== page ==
Linked by Thom Holwerda on Wed 22nd Aug 2007 17:11 UTC, submitted by maxton
AMD Phil Hester, AMD's chief technology officer, stopped by the Hot Chips conference here at Stanford University on Tuesday to talk a little more about Fusion, AMD's plan to integrate a graphics processor and PC processor onto the same chip. By the time the chip is ready around 2009, Hester thinks the growing explosion of video and 3D graphics on PCs these days will require an affordable chip that still delivers great graphics performance.
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by rektide on Sun 26th Aug 2007 01:31 UTC
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chipsets -- the gpu is only half the battle!

dear amd, please integrate the entire chipset, not just a gpu. hopefully you already know this, and have some idea how useless chipsets are.

the conventional role of chipsets has been to connect memory and i/o devices to the cpu. amd has already moved memory controllers onto the cpu core, and this news item specifies that the highest bandwidth output device in the computer is going to be integrated too. remaining roles for a chipset could be a usb controller, sound card, ethernet card, pcie bus, or any other i/o device commonly found in PC systems. chipsets also contain the bios bootcode for the system.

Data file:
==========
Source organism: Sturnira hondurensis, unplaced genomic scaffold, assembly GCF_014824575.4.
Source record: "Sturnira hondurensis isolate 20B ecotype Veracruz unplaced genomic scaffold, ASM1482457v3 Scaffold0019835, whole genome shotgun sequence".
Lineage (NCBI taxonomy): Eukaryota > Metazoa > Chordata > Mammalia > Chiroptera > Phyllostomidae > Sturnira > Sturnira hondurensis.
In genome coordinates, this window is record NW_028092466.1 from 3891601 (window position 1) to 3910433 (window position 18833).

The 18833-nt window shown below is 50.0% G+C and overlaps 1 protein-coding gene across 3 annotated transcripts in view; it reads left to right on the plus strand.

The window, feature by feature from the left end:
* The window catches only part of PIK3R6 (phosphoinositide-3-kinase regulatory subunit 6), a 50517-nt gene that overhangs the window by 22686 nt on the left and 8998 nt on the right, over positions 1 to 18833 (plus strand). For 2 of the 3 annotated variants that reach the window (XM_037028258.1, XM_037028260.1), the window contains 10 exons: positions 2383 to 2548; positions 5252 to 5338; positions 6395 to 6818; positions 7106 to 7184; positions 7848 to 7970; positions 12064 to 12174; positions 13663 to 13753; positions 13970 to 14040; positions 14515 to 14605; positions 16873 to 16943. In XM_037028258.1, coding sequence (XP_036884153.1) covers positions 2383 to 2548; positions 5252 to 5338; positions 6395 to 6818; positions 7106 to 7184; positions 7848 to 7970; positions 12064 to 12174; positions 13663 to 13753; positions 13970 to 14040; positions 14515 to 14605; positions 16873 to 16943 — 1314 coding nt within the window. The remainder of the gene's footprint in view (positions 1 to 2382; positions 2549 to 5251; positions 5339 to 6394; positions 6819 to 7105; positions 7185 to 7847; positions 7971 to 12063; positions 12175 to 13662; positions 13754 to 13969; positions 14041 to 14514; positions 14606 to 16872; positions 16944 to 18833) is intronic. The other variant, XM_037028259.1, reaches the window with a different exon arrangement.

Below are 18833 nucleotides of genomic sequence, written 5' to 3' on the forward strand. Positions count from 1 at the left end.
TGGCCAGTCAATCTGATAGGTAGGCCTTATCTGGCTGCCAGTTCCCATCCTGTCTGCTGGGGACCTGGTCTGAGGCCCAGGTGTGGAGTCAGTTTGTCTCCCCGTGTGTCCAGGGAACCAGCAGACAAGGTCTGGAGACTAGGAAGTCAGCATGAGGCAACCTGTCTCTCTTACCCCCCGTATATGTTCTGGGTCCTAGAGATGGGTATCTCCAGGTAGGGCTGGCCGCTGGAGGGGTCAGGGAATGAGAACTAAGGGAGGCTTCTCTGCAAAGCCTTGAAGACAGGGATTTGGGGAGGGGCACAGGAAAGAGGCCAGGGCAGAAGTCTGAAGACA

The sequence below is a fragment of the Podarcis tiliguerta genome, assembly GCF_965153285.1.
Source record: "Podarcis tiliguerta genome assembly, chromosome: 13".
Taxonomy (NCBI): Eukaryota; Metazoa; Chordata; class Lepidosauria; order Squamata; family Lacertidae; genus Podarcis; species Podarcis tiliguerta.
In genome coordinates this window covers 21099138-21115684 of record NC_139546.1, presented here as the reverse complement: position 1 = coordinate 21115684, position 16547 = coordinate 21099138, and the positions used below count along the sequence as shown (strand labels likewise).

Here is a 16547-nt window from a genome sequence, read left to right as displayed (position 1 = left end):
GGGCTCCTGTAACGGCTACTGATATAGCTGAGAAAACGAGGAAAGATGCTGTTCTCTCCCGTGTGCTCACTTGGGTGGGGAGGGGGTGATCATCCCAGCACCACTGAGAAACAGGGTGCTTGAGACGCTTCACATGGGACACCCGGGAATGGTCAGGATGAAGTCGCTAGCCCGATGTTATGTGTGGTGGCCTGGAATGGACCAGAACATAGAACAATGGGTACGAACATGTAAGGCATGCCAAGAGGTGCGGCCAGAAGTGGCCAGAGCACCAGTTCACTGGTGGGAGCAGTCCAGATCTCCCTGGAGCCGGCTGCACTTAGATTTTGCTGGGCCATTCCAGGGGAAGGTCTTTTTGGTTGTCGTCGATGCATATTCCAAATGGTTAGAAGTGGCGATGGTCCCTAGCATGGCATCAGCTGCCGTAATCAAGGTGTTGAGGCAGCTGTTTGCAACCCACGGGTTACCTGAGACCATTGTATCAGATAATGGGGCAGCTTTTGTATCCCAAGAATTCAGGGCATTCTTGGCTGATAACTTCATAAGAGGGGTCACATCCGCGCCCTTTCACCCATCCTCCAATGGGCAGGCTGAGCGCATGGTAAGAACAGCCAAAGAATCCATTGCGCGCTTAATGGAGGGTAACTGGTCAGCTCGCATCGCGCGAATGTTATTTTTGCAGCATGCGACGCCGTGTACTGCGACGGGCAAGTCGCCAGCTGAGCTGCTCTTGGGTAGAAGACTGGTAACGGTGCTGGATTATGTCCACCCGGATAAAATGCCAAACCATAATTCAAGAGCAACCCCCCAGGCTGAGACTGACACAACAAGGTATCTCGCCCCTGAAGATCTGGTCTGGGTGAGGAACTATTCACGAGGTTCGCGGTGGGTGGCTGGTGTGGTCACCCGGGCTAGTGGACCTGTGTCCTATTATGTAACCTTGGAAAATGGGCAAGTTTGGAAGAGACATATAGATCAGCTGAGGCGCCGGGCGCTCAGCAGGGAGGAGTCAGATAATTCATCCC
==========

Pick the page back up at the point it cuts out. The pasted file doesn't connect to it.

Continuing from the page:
now that the two highest performance subsystems have been integrated onto the cpu (memory & graphics), there is no need to continue offering a seperate i/o chip: just integrate the remaining peripherials on die. x86 remains the only market where chipsets are used, and its a heapload of complexity that serves no advantage, particularly for anyone in embedded space (where complexity comes at tangible cost of boardspace).

so, put the sound controller, ethernet controller, pcie host, all those little things, into the cpu. its 2007 and the x86 is the only architecture still hampered by being a processor that is completely useless without a high bandwidth connection to a chipset whose seeming only purpose is to boot the cpu and host its peripherials. get rid of this relic, put everything on die, and bring x86 into embedded space. every other embedded cpu has a fairly complete i/o spec built in, and x86 is stuck in the past with massively over-complex system over-engineering.

(i've also heard rumors that fusion is not going to be x86, but no matter the architecture, get rid of the chipset)


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